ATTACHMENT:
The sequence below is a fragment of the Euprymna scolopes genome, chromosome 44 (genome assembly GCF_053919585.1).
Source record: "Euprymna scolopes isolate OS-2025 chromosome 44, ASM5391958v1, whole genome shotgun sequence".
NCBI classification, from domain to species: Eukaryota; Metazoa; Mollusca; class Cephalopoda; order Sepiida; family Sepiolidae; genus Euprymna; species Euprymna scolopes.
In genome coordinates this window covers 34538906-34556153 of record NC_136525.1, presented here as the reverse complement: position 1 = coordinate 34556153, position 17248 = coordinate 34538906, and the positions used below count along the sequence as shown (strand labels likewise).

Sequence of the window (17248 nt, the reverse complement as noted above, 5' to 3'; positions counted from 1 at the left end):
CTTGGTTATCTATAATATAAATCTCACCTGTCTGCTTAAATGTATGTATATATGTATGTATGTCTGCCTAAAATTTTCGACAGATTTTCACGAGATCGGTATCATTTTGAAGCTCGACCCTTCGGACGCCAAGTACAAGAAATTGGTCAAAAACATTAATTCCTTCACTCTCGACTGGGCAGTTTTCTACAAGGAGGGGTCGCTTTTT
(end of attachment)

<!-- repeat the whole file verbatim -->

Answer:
The sequence below is a fragment of the Euprymna scolopes genome, chromosome 44 (genome assembly GCF_053919585.1).
Source record: "Euprymna scolopes isolate OS-2025 chromosome 44, ASM5391958v1, whole genome shotgun sequence".
NCBI classification, from domain to species: Eukaryota; Metazoa; Mollusca; class Cephalopoda; order Sepiida; family Sepiolidae; genus Euprymna; species Euprymna scolopes.
In genome coordinates this window covers 34538906-34556153 of record NC_136525.1, presented here as the reverse complement: position 1 = coordinate 34556153, position 17248 = coordinate 34538906, and the positions used below count along the sequence as shown (strand labels likewise).

Sequence of the window (17248 nt, the reverse complement as noted above, 5' to 3'; positions counted from 1 at the left end):
CTTGGTTATCTATAATATAAATCTCACCTGTCTGCTTAAATGTATGTATATATGTATGTATGTCTGCCTAAAATTTTCGACAGATTTTCACGAGATCGGTATCATTTTGAAGCTCGACCCTTCGGACGCCAAGTACAAGAAATTGGTCAAAAACATTAATTCCTTCACTCTCGACTGGGCAGTTTTCTACAAGGAGGGGTCGCTTTTT